Chris Higgins is the author of The Blogger Abides and writes for This American Life, The Atlantic, Breakfast on Mars, and The Magazine. You can follow him at chrishiggins.com.
John Markoff is best known for his reportage at The New York Times, as well as a series of books on popular technology (Cyberpunk and Takedown are both great). Markoff has been a print journalist riding the wave of technology for over twenty years -- he knows his technical stuff, and he's broken a lot of big stories over the years.
Markoff gave a talk at last year's EG Conference in Los Angeles. In it, he shared some anecdotes of his career in journalism: a series of stories that he thought were... READ ON
Over the past few months, some exciting (perhaps heart-stopping) action has played out on the world financial stage. There's a credit crunch, a mortgage crisis, commercial paper is frozen, banks are failing, and T-notes are the new mattresses. What does it all mean? I admit, I know nothing about finance, and hearing the increasingly dire news reports wasn't really helping to break it down in terms that I could follow. Until I discovered what's happening over at National Public Radio and Public Radio... READ ON
Mad Men is a fantastic drama currently running its second season on AMC. It has racked up a bunch of awards, and rightfully so -- all aspects of the production are excellent, and the show also appeals to a broad cross-section of ages (all the way from grownups to old people...sorry kids). The show is set in the very first years of the 1960s, and the production is carefully designed to use period-appropriate sets, clothes, cars, everything. The attention to detail is stunning, and is often cited as a... READ ON
The Obama presidential campaign made waves last week when it announced Obama '08: The Official iPhone Application. This free application hit the iTunes App Store Top 10, and has generated nearly 700 reviews so far. Whether you're an Obama supporter or not, it's an interesting move: the campaign is using technology to decentralize the campaign effort, effectively turning thousands of individuals across the nation into micro-call centers. This effort is likely to be mirrored by future campaigns, and I... READ ON
Darwin@Home is a computer program created by Gerald de Jong to model evolution. While it aspires to be a general-purpose evolution platform, at the moment it does something pretty remarkable: it takes virtual creatures designed by humans and evolves them until they can walk.
Because Darwin@Home's creatures are non-biological, they can have all kinds of strange body plans -- they aren't limited to the bodies we're familiar with in Earth-based biology. In the video below, de Jong shows a series of... READ ON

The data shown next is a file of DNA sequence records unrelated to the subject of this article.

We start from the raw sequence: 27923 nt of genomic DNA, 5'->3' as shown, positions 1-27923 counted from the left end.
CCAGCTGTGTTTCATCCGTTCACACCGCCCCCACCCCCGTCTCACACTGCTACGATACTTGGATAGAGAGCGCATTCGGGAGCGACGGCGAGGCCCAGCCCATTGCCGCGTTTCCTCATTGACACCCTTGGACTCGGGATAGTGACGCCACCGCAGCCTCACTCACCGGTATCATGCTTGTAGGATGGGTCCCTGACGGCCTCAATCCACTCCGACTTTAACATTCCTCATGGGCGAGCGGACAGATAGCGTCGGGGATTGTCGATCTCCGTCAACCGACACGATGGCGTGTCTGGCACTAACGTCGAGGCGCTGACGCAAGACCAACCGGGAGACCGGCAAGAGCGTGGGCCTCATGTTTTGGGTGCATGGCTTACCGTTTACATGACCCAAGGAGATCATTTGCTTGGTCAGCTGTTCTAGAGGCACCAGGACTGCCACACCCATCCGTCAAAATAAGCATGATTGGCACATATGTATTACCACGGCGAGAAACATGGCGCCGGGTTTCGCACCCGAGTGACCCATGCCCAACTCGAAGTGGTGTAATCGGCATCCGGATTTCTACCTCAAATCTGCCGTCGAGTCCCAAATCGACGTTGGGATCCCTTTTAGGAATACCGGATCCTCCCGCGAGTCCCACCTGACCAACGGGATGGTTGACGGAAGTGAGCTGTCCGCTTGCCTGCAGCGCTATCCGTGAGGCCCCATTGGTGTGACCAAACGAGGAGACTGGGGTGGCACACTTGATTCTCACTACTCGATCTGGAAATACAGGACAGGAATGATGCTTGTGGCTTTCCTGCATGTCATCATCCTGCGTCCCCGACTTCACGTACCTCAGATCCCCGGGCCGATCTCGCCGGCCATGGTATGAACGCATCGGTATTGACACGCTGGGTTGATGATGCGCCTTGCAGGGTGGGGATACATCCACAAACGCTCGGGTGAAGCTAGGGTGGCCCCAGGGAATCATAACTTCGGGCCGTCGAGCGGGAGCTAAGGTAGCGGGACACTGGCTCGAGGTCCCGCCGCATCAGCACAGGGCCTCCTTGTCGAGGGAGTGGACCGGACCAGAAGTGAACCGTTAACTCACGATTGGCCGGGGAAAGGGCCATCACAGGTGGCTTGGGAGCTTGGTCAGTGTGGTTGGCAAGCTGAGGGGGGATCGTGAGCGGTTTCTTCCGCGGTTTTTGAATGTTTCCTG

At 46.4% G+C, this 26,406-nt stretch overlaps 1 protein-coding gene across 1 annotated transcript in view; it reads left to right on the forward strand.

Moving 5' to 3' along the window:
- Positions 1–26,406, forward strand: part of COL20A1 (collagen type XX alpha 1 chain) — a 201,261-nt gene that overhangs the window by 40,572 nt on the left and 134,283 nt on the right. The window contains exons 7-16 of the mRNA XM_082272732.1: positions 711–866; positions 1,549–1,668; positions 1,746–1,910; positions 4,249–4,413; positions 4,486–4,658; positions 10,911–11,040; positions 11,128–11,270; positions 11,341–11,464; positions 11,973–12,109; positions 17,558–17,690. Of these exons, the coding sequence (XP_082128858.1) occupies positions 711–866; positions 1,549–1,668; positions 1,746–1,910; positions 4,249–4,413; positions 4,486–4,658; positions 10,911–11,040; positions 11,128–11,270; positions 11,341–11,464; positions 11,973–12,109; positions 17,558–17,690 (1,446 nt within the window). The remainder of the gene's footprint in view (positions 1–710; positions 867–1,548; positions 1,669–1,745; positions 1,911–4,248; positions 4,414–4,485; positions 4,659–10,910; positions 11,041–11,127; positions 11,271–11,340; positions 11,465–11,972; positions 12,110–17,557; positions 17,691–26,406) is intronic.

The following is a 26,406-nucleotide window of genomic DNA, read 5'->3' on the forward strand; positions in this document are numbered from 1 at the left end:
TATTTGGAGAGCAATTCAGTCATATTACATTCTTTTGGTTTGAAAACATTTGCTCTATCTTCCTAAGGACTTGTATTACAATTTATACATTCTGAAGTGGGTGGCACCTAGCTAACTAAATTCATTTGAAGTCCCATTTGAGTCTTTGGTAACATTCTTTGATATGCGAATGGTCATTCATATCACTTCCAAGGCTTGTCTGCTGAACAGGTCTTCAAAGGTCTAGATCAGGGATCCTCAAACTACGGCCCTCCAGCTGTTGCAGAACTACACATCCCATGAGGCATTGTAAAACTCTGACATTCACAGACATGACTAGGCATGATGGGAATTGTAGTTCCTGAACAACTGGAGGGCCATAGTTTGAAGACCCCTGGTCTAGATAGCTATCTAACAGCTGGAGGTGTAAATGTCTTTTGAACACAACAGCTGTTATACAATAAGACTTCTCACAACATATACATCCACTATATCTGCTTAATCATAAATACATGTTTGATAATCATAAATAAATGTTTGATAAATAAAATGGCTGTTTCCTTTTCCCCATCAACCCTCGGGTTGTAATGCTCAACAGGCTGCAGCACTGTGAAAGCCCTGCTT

In last week's article I talked about my initial experience with sleep apnea: going to a sleep disorders clinic and being evaluated for risk factors. After going through that process, I was prescribed a one-night sleep study operated by a local university hospital. In this entry, I'll share some specifics about that study -- if you're considering going in for one, I hope to allay some fears and give you some tips.
First off, what is a sleep study? The technical term is a Polysomnogram, and it's... READ ON
Rodney Brooks is one of my favorite scientists: he's brilliant, accomplished (his research led to the Roomba vacuum cleaner robot), and full of predictions. Brooks is a master of robotics, having designed a wide variety of robots over the years, and he also made a memorable appearance in one of my favorite documentaries (the title Fast, Cheap and Out of Control came from a research paper of his). So it's fair to say that I'm a fan.
Brooks gave a TED Talk on robotics in 2003, and it's just been posted... READ ON
In honor of Google's tenth birthday*, the search engine has posted a version of itself as it appeared in January 2001 (the earliest available index). It was a simpler time: only 1,326,920,000 web pages were in the index. Today it's over 8 billion, though Google stopped revealing the exact number in 2005, saying the index size was "meaningless." Doing a search on the 2001-era index reveals how much the web has changed since then. For one thing, there's no mental_floss blog! There is a mention of the... READ ON
Suzanne Vega's catchy tune has made her "Mother of the MP3" -- though it took a while. Vega wrote "Tom's Diner" as an a cappella song way back in 1982. By 1984 it has been released on an obscure folk compilation, and didn't appear on Vega's studio albums until 1987's Solitude Standing. In 1990, the song was remixed by The DNA Disciples, adding a danceable beat and instrumentation -- this version hit the Billboard Hot 100, peaking at #5 in the... READ ON
The Criterion Collection is known for excellence. The Criterion folks assemble "important classic and contemporary films" and releases them on DVD (formerly Laserdisc), often restoring the film from original negatives, working with directors, and including lots of bonus materials in the process. Criterion was established in 1984, and had to transition from Laserdisc to DVD in 1998. Just a decade later, times are changing again, and Criterion is about to move their collection to high definition Blu-ray... READ ON
Michael Jackson’s 1988 autobiography Moonwalk was edited by Jackie O.